Within the game itself, players will be a character who is on the spectrum. Instead of having to save the world, fight, or navigate obstacle courses, like in many other video games, they simply have to complete everyday tasks. However, as they go through their journey, they have to maintain optimum levels of emotions and health. They are faced with obstacles that those with autism endure daily, such as being extremely sensitive to sounds, and operating on a limited vocabulary. It is difficult to communicate with others in the video game, offering insight into the constant frustrations those with autism face. For example, one obstacle in the game involves a police car driving by with its siren going off, and the player will have to handle how their character copes with the unbearably loud noise.
He knows that others do not have his struggles in their daily lives, and may be confused by the game at first. He notes, "for most people, it's not difficult to go out in the world, going to the shops, going to meet people, but with autism every small thing you do that's different to your normal routine, that's different to what you're used to, is a massive issue and you get very anxious ... At the shops, whenever I go to purchase something or go to the cash register I get really, really anxious. I just don't know if I'm going to stuff up. What are they going to think of me? And of course, at the end of the day they don't think anything, really, but it just starts building in my head. That's represented in the game through little battle scenes where you have to try and talk to the person but you can't see them because they're just a black outline."
Another difficulty within the game that players have to face is that the other characters they encounter are undetailed, and only are given outlines. This is supposed to show how hard it is for those with autism to understand body language like others can, instead only being able to address them in what they personally interpret, which may not be the intent.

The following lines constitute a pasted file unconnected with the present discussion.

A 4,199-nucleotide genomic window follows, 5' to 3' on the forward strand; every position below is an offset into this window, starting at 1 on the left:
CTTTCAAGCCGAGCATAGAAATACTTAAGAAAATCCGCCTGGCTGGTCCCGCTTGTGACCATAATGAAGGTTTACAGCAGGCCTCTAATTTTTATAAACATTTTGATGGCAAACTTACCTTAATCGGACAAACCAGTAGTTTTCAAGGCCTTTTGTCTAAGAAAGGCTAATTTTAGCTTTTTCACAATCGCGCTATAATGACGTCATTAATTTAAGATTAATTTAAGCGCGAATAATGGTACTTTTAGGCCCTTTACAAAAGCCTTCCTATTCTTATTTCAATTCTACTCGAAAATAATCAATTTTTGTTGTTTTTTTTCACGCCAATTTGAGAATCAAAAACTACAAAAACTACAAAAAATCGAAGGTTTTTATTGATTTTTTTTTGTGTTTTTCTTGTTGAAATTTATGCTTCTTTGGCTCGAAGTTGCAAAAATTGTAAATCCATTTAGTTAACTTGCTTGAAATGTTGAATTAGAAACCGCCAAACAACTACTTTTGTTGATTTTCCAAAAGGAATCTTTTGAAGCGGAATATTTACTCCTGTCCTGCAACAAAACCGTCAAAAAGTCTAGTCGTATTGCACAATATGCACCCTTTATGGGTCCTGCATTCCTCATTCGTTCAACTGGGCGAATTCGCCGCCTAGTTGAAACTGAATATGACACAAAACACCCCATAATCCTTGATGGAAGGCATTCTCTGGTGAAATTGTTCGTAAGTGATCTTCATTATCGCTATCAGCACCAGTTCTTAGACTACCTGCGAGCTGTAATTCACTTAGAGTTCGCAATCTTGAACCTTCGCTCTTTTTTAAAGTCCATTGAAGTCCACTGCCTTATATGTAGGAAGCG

Of course, every person on the autism spectrum has a very personal and individual experience. Hennessey tried to account for these variations within the game, and he explained, "everyone with autism is a little different. How I see autism might be different to another person, but, in general, we see the world the same way. 'An Aspie Life' is how I see the world through my autism."
The game is still being developed
The game is still in its final stages of development, as Hennessey wants it to be absolutely perfect before its release. However, it should be available soon.
He explains what his ultimate goal is for when the game is released, "when a player stops playing, I want them to at least have learned something. Something about autism they never knew or did not understand. If that's what they get out of it, then my mission is a success." You can check out some of his trailers for the game that are available now!
Many others are likely to follow in his footsteps, as his idea of letting someone into his life via a fun interactive platform should prove to be groundbreaking.
Unfortunately, at the moment, those with autism have very little representation in the entertainment world. This spans everything from movies to video games. However, Hennessey is optimistic that his game will be the beginning of changing that.
Fortunately, some others have been moving forward with the initiative as well. Recently, it was announced that a key character in the game Overwatch, called Symmetra, is autistic. However, other instances of inclusion have not always been positive. Some video games have given poor representation to those with autism, often using stereotypical portrayals. Now, people are beginning to criticize these incidents of ignorance, and pushing for more positive forms of inclusion.